Law & Disorder: Despite Title IX, USC still fails its students | #Education

(Lauren Schatzman | Daily Trojan)

Content warning: The following article contains mentions of sexual assault. 

Title IX was the start of eliminating sex-based discrimination within education. As the federal civil rights law developed to ensure all students received equal opportunities on campus, its amendments expanded to cover all forms of sexual harassment and sexual violence. However, Title IX’s progress toward truly creating a safe learning environment has stagnated. To be completely honest, it has regressed. 

In August 2020, former United States Secretary of Education Betsy DeVos formally implemented changes to Title IX that reversed years of developing civil rights protection for students. One of the new regulations includes a “live hearing with cross-examination” requirement for post-secondary institutions, which reduces the institutions’ responsibility to investigate sexual assault off-campus, dissolves the recommended timeline for case resolution and removes anonymity for formal complaints. In summary: It is somehow even harder for victims of sexual assault to report their cases and find justice. 

DeVos made these changes to create a more “judicial-like process” and emphasize due process. However, the issue with Title IX has never been due process or false reporting. 

False allegations of sexual misconduct often receive high-profile investigations despite the low frequency of such cases. While the exact number of false reports is unknown because most sexual harassment instances are unreported, a commonly-cited study from the University of Amsterdam and Maastricht University puts the number at 1.16%. 

Yet the consequences of filing a false sexual misconduct report are still greater than the consequences of committing the crime itself. Under the California penal code for false police reports, “filing a false police report can be a misdemeanor or a felony. If convicted, an individual may serve up to 6 months in jail and/or pay a fine of up to $1,000.00.” On the other hand, a student convicted of sexual assault rarely faces criminal punishment and tends to only face suspension or expulsion. 

DeVos’ changes did not solve the nonexistent issue of false reporting or due process; they only created ambiguous legislation which places less liability and responsibility on higher education administration to take action against sexual assault and support their students. 

The new regulations leave many specifics up to each campus’ inclination. According to the USC Office of Equity, Equal Opportunity and Title IX FAQ, colleges and universities can “determine how best to prohibit discrimination, harassment, and retaliation and to respond in a way that is consistent with their institutional values.”

Apparently, this policy means publishing superficial statements, delays in reporting information about cases of sexual assault and an increased burden of proof for victims.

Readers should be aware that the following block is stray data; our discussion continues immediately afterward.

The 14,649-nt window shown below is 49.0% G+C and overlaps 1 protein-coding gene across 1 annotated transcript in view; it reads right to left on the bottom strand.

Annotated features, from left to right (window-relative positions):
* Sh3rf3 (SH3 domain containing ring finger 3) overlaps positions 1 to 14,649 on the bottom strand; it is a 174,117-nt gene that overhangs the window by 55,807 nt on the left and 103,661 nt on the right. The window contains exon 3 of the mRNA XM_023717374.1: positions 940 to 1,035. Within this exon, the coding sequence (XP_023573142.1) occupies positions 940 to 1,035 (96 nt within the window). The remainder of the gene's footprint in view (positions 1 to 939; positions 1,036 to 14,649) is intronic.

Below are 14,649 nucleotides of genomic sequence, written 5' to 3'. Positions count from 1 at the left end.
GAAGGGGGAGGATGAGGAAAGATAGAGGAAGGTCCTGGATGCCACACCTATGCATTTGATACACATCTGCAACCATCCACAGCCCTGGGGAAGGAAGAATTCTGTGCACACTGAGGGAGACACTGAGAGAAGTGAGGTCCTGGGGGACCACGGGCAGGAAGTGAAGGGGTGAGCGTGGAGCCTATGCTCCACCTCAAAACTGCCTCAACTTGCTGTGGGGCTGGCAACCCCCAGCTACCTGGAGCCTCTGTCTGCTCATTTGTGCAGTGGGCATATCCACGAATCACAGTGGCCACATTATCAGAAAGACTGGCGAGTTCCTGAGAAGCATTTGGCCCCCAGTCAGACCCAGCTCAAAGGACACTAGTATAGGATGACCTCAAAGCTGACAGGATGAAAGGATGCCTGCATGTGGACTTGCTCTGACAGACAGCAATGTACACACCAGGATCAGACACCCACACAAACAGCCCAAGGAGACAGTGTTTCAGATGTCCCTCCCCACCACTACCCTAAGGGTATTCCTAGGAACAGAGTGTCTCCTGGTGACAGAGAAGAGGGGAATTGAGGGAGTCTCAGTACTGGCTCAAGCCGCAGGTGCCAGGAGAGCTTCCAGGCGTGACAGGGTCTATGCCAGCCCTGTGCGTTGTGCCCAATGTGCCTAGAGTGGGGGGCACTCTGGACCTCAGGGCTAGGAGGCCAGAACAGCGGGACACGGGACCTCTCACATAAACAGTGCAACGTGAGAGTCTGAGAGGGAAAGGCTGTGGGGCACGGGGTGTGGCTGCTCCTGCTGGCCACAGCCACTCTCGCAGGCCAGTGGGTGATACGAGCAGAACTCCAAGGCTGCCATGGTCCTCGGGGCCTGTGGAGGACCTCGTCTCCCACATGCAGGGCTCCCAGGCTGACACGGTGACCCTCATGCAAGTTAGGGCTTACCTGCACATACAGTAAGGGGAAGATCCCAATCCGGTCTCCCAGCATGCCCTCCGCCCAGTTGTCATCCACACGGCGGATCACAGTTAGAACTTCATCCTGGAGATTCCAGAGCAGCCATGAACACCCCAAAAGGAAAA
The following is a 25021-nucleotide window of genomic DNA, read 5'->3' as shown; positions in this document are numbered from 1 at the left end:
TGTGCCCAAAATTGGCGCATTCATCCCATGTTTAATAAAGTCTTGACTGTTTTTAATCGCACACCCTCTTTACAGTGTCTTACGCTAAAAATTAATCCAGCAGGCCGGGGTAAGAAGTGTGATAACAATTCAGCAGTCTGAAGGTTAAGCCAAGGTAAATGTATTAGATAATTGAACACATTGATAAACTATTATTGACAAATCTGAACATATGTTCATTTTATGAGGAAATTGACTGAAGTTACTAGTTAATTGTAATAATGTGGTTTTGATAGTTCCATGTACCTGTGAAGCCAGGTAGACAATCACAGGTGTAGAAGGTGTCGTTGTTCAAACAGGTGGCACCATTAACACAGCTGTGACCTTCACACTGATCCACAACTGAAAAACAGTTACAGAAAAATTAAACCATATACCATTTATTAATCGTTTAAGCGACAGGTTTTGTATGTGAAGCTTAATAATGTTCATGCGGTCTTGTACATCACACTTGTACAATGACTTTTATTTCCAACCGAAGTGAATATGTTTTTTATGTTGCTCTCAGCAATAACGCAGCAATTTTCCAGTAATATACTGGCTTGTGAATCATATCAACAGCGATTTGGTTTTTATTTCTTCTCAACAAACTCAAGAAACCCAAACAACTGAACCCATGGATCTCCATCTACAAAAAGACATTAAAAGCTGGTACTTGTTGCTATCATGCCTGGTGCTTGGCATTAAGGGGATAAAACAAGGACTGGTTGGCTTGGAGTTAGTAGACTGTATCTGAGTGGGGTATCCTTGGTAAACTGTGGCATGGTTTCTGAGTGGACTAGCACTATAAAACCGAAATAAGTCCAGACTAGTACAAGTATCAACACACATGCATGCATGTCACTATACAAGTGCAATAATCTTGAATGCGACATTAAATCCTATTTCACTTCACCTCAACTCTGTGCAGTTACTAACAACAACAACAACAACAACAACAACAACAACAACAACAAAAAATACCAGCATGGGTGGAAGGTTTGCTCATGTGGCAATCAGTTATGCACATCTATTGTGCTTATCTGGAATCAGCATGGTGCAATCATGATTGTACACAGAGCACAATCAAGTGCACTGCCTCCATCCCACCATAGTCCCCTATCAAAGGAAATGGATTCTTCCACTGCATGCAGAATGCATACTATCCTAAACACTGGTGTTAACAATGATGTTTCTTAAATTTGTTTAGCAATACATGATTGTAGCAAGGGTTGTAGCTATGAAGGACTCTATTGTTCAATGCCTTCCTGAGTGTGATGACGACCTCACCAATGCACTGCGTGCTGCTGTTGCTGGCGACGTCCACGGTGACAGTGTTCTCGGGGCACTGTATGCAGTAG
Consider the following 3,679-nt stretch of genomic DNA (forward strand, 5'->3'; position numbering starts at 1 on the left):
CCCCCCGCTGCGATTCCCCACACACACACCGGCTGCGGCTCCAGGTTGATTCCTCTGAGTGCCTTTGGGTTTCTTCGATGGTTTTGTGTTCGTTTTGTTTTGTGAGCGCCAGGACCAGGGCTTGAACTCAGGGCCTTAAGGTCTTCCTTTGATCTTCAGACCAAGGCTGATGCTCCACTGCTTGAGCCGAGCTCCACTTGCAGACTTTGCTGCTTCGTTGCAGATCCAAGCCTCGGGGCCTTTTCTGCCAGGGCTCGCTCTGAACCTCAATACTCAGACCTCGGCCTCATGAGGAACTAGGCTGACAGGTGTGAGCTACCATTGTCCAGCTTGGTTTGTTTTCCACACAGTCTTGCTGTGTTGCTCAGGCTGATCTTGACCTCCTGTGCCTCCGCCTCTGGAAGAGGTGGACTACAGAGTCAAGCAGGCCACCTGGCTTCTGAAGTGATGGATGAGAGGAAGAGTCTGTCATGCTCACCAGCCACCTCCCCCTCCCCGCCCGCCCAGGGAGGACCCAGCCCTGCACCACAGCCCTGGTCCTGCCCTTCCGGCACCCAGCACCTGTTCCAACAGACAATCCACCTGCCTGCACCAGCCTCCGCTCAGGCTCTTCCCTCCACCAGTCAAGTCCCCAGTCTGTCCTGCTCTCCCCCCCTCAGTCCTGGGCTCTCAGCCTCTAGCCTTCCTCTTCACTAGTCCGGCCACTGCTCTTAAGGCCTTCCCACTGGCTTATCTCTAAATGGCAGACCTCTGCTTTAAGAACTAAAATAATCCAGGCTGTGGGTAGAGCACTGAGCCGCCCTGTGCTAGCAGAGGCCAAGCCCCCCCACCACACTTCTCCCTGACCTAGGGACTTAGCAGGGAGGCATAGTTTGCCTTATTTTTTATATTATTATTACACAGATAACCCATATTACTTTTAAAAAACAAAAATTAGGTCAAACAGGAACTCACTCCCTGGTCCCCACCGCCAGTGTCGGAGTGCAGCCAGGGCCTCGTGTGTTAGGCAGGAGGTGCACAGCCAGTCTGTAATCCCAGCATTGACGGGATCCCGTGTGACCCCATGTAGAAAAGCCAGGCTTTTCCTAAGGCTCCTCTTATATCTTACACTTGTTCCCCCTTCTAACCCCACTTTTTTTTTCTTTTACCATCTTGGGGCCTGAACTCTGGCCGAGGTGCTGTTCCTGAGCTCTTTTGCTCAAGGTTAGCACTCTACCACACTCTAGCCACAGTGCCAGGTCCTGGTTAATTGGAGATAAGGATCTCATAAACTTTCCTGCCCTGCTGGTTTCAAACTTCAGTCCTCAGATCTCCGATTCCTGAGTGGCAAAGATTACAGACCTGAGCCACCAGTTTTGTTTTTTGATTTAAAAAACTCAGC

In a WBUR commentary on the victims’ burdens of proof, writer and Berklee College of Music professor Deborah Bennett said, “What proof can one offer up to those who have not experienced sexual assault?”  

Victims already carry the trauma of the assault and the burden of facing their abusers, only for the law to ask them to provide more evidence to prove the unprovable. 

The Title IX process was already confusing and complicated before the new regulations. I was overwhelmed looking at the USC EEO-TIX Resolution Process for sexual misconduct, with various steps to go through to make a formal complaint and obscure language. There are no specifics for the time frame of the resolution or the nature of the evidence one must present.

As much as I appreciate all the supportive measures provided to students, these University resources aren’t going to eradicate sexual assault. They just put a flimsy bandaid on the issue.

Despite the freedom Title IX gives universities to specify the process of responding to cases of sexual assault to fit the specific needs of each campus, USC doesn’t do anything with this power. Instead, it completely drops the ball on the issue and waited over a month to address sexual assault reports from back in September. USC canceled its joint town hall with Undergraduate Student Government and the Student Coalition Against Sexual Violence Tuesday, only to host a webinar that heavily focused on Pass/No Pass policies which does nothing to stop sexual violence.

If Title IX doesn’t have the specifics, USC needs to create clear and pressing policies against sexual assault and against these predators that roam our campuses: Establish a clear timeline that schools must follow, continue with the belief that one is “innocent until proven guilty,” but put the well-being of the victim first by creating an actual guideline that truly defines sexual assault and its consequences. Because right now, it feels like Title IX does nothing more than console victims while assaulters run free. Fixing Title IX is far from easy, but we cannot afford to wait any longer.

Helen Nguyen is a junior writing about law and social issues. Her column, “Law & Disorder,” usually runs every other Monday.

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